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Consumers are not immune to two recent price increases: fuel and home mortgage rates.

Martin Baily, senior fellow at the Institute of International Economics, predicted GDP growth would slow to 2.5% in the second half of the year and remain at 2.5% in 2007. Two reasons for tepid growth: energy costs are affecting consumer spending, and housing-even though it is not the "bursting bubble" many have feared-no longer is driving spending via the "wealth effect."

Baily said the value of American owner-occupied housing increased $6 trillion from the first quarter of 2003 through the fourth quarter of 2005. He cited Federal Reserve studies that found the propensity to spend from housing wealth is greater compared to other kinds. Stock market wealth, for example, is viewed more cautiously, while housing money is seen as "money in the bank."

"As housing wealth goes up, it encourages people to spend," he said. "Dear to [credit union] interests, there will be a slowdown, but I don't want to overstate. If prices remain flat, Americans have not spent all of [the $6 trillion]."

Baily said he does not expect a sharp decline in housing prices across the country, though he said some individual markets such as New York, Boston and Los Angeles might see drops.

Since the late 1990s, the U.S. has had a huge influx of foreign investments. The result, Baily said, has kept the dollar far above a level consistent with trade balance. He anticipates a decline in the dollar over the next two to five years, accompanied by a rise in long-term interest rates, which will take the pressure off American companies trying to compete and help reduce the current trade deficit.

All of these factors, of course, are being watched closely by the Fed and its new chief, Ben Bernanke. Baily said the U.S. economy has been very strong in terms of overall growth in recent years, and has reached low unemployment: "To the point some think it is near full employment."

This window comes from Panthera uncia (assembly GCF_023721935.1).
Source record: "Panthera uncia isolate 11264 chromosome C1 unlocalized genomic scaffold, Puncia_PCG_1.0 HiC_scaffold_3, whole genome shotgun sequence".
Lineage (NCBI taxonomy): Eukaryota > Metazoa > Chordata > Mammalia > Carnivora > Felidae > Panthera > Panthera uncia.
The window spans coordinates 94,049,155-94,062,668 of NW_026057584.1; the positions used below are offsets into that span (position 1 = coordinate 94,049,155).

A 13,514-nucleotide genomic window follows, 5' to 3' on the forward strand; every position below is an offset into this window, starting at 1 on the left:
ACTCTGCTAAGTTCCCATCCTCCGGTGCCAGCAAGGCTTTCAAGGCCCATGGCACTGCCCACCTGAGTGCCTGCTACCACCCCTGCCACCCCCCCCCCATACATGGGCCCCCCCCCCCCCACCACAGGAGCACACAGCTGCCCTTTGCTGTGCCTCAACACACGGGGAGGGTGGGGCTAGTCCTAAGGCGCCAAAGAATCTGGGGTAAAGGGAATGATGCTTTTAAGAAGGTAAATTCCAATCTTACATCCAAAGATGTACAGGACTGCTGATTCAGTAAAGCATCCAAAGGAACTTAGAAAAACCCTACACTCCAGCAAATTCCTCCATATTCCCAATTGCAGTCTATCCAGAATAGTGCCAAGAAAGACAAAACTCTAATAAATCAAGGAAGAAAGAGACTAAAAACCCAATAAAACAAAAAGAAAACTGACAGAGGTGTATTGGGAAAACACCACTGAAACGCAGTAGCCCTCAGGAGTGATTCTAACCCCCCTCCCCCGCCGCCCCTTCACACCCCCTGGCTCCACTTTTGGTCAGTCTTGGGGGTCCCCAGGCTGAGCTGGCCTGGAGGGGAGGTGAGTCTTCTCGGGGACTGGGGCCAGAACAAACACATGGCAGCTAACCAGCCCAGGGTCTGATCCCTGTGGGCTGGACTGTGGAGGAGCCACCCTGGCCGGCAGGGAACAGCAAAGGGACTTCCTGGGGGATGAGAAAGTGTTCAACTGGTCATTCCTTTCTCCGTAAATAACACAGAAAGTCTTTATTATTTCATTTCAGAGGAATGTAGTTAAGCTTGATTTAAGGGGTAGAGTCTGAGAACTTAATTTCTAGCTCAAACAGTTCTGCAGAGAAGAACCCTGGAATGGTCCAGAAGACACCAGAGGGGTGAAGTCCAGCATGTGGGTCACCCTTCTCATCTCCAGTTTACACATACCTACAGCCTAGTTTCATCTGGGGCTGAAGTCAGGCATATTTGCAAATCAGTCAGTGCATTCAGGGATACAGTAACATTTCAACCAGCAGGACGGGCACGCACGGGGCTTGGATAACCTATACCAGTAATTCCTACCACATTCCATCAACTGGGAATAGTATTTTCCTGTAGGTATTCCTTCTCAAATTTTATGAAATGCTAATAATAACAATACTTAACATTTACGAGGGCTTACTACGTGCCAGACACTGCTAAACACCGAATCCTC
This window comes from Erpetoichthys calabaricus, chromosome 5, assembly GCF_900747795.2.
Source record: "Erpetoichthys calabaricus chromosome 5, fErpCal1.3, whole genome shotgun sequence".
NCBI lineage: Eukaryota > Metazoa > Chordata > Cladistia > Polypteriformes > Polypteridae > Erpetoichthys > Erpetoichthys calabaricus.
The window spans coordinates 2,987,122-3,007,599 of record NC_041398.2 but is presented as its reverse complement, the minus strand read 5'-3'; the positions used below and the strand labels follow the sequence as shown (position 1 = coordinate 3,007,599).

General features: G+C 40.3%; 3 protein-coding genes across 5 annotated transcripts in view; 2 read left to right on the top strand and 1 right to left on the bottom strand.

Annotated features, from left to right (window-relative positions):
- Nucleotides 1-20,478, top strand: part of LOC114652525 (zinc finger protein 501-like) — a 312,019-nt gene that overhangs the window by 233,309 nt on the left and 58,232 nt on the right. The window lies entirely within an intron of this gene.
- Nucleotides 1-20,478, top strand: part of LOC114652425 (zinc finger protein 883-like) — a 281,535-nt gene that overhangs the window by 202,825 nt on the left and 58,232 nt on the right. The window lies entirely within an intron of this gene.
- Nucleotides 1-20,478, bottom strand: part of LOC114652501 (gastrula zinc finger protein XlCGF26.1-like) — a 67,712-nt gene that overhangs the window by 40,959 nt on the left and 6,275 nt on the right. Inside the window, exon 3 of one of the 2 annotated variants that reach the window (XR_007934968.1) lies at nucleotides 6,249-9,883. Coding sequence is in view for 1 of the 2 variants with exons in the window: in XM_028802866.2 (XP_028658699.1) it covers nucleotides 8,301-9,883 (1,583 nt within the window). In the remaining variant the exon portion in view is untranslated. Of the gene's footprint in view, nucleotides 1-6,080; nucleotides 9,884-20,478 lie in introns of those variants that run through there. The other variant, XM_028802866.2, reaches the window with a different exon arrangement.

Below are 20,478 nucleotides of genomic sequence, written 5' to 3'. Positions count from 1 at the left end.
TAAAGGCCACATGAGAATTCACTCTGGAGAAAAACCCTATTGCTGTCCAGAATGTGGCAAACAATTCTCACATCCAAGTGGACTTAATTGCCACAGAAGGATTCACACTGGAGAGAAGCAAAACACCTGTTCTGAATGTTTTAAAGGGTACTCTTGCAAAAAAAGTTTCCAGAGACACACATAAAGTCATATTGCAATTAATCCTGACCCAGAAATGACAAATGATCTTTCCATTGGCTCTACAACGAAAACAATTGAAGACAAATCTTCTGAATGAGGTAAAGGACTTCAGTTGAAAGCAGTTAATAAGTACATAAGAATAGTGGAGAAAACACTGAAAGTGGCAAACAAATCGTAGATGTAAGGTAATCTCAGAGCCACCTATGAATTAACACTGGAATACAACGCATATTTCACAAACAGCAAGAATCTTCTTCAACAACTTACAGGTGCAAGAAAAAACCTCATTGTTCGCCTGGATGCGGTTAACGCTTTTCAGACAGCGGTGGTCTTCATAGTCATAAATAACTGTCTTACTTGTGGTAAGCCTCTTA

"What will determine the next step-recession or growth? The Fed and Bernanke will be a large factor," he declared. "Bernanke has said the Fed will respond as new information becomes available. If what I say is right and the economy is slowing down, it is right for the Fed to pause. They have the Federal Funds Rate up to 5% and will have to resolve the tug of war between controlling inflation and not wanting to kill growth."

Baily said inflation has been "pretty well contained," and the economy has not seen a spillover from recent commodity price inflation to total inflation. The more pressing concern, he stated, is the link between the global economy and U.S. interest rates. As the dollar begins to slide, long-term rates will start to move up.

Although a major oil supply disruption and/or a sharp drop in the dollar and sharp rise in interest rates is a possibility, Baily predicted "a deep recession is not very likely. It certainly is something [credit unions] should plan for in terms of preparing for a disaster scenario, but there are self-correcting factors in the national and global economies."

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